These dinosaur feet were just cut out from two sides of a cardboard box, and outlined with brown marker to give it a little something extra.  Make 4 holes in the middle and string ribbon through to tie around their feet, and you’re done! Easy peasy.
What do you think? Think you could use this with your students? What other ways would you use the feet?

Dino Describing! A DIY activity

It’s Dinosaur week here in preschool.. one of my favorite weeks!  I wanted to share a DIY I did this week to use for small group rotations in the classrooms.. Describing Dinos!

This is pretty much just a DIY version of the “Hedbandz” game.. I took 3 strips of black construction paper, laminated them, and then stapled them together to fit around my head.  I put a Velcro dot on the front center of the “headband”, and attached Velcro to the bottom of each laminated dinosaur picture I was using to be able to easily interchange the pictures.  I just found these images from Google searches and Graphics Factory!
For the activity, I had groups of 3-4 kids at a time, and each one had to take a turn describing one aspect of the dinosaur on my head to help me guess which one it was.  I had made two sets of pictures– one to go on my head (laminated with Velcro) and another set to lay out on the table as my choices when I was guessing.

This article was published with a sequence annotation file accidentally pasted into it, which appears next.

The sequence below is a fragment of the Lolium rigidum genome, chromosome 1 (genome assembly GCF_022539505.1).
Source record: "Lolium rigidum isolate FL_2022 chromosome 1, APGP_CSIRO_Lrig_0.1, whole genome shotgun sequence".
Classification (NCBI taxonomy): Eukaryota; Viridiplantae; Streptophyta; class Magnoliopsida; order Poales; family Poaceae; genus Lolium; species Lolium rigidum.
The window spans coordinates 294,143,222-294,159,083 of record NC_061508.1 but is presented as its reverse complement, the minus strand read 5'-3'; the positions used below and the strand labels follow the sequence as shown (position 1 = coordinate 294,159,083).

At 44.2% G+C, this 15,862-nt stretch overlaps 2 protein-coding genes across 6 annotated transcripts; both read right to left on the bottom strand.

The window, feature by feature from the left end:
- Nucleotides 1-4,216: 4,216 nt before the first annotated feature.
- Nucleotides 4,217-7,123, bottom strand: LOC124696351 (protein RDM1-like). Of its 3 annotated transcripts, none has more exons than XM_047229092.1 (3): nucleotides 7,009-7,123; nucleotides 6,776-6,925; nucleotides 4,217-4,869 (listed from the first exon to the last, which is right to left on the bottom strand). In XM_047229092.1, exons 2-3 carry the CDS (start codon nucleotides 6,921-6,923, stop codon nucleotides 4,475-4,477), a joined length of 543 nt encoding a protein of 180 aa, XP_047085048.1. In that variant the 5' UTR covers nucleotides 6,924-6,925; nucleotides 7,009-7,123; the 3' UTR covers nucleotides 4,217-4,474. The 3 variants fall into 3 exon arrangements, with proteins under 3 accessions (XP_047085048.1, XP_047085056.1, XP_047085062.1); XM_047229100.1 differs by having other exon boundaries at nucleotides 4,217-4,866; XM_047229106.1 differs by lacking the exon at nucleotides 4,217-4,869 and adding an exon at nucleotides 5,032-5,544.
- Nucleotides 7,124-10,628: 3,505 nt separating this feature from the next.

It was a great way to expressively target some basic concepts like long/short/tall, etc.. I created this visual to help them learn different ways to describe a dinosaur:
I used this with my afternoon kids because they’re older and most are at a higher level than my morning kids (many are turning 5 and going to kindergarten next year, whereas my morning is full of lots of little 3 year olds!), and it worked really well for them! Challenging enough, but not too challenging, and they LOVED it.  They thought it was *hilarious* to see one of their “teachers” wear something silly like this. 
I also happened to be doing this activity in a classroom when the principal walked in to do her observation of the teacher… My timing is impeccable… ha.  I turned around in my chair and there was the principal, while I’ve got a big dinosaur smack dab on my forehead! I think she appreciated it, though.. 🙂
You can download the dinosaur pictures and describing visual here if you’d like to use it!